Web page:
Go foraging as soon as the leaves and berries are out because it’s all FREE FOOD!
Here are some tips for getting free food for yourself, your family and your neighbours. Share and you can all have delicious free food on the table.
Being a country girl at heart, I love the satisfaction of foraging, and then making delicious FREE FOOD! Here are some great ways I use to pick up free, delicious food day-to-day
- If you, or your neighbours have an apple tree (or cherry or any other fruit), you can offer to pick up the windfalls and then pay them back with an apple pie/jar of apple sauce/whatever you make. I’ve done it, and it’s a great way to get to know your neighbours – they can only say no. I’ve also made chestnut stuffing for the Christmas turkey out of chestnuts harvested in autumn (freeze it till Xmas) and my Dad made chicory coffee out of chicory root (I think) which he dried and powdered (mind you, everyone refused to drink it, so I’m not making any promises!) The point is, dig out some recipes and have a go. Just don’t mess with mushrooms/toadstools if you don’t know what they are.
- Grow your own herbs: You don’t have to be green fingered – some are idiot-proof, as even I can grow them (mint). And you can do it in a flat. Don’t try to cultivate supermarket growing herbs though – I’ve never had any luck. Instead, when you’re passing a garden centre, get the smallest size of, tyme, parsley, mint, sage, rosemary, basil, salad herb (there is a herb called “salad herb” – it tastes like cucumber) and grow them in pots on a windowsill or patio. Just don’t harvest them too much before they’re established, otherwise you’ll have pots of stalks!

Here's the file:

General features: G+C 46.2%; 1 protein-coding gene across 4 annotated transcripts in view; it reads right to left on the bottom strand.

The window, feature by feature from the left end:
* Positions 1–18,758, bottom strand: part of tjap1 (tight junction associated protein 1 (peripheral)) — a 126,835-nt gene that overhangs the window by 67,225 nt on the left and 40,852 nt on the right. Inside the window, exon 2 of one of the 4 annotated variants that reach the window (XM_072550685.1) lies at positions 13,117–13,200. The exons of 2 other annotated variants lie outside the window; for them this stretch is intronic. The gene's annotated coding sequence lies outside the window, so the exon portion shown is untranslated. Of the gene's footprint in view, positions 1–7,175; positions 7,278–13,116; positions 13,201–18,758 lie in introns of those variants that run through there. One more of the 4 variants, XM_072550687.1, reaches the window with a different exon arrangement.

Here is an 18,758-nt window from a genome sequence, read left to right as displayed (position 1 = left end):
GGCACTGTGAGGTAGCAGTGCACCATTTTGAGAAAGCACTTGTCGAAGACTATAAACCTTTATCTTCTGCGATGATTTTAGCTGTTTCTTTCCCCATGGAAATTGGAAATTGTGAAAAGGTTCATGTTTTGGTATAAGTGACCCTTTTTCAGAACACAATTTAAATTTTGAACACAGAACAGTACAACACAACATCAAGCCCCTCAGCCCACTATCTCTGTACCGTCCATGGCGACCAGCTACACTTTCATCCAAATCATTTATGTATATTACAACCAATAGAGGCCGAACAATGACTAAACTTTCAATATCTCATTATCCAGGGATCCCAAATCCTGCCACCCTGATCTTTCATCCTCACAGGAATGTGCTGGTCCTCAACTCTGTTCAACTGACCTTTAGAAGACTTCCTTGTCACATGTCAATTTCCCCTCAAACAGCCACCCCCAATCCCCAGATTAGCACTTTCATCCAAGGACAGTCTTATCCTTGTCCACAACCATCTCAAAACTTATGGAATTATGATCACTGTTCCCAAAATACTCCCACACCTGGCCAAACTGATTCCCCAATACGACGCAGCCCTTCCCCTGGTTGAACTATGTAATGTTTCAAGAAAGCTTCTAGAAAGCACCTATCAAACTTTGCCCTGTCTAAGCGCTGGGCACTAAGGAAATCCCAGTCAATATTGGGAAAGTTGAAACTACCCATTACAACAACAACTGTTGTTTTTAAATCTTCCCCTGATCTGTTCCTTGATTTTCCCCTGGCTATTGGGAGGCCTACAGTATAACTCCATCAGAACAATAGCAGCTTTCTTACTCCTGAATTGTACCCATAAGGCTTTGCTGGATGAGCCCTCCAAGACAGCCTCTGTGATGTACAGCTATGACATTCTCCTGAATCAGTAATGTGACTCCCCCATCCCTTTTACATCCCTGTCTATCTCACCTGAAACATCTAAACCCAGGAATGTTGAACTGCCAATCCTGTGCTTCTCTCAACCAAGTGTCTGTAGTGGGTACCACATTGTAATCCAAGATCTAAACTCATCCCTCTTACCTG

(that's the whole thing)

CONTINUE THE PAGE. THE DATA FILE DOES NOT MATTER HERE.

- Blackberries/chestnuts/apples: No, not all on the same plate or in the same dish! But they’re free and available, even in cities. Make sure you’re allowed to pick them though, and they’re not too smothered in pollution (ie next to a main road).
- Nettles. My mother used to send us out to gather nettles from the woods when we were kids, to make nettle soup. Remember to pick only the young tops, not the gnarled old stems or the older stringy plants. Wear gloves! It’s actually quite a spinachy soup, full of iron, and a great delicacy in Sweden with a boiled egg in.
Once you have picked your free food, the next thing is to cook it.
Here are a couple of recipes I love that will use up some of your foraged food.
- 55g butter
- 1 small onion, chopped
- ½ potato, peeled and diced
- 500ml chicken stock
- 1 bunch nettles, thick stalks removed
- 3 large handfuls flatleaf parsley
- 2 tbsp chives, chopped
- Salt and pepper
- 2 tbsp Greek yoghurt
- Fry the onion gently in the butter, then add the potato and nettles. Stir for a few minutes.
- Add the stock and simmer 5 minutes.
- Add the herbs.
- Blitz until smooth in a blender.
- Return to the pan, heat through and season to taste.
- Serve with a spoonful of yoghurt.
- 900g Bramley apples
- 350-400g blackberries
- 175g sugar + 55g for topping
- 2 lemons
- 225g plain flour
- 175g butter
- 125g muesli or a mixture of oats, seeds and chopped nuts
1. Preheat the oven to 200C/400F/Gas 6.
2. Peel, core and chop the apples. Squeeze lemon juice over and mix well.
3. Put the apples, blackberries, and sugar in a large pie dish.
4. Rub the butter into the flour until it resembles breadcrumbs. Mix in the muesli or oat/seed/nut mixture and sugar.
5. Sprinkle the crumble topping over the fruit. Bake 45 minutes or until the fruit is cooked. Serve with cream/yoghurt, or just cold milk – mmm.
Note: You can use all blackberries but it might take you a while to gather 1.3kg! The tart apple works well with the sweeter blackberry taste. I’d use soft brown sugar for preference.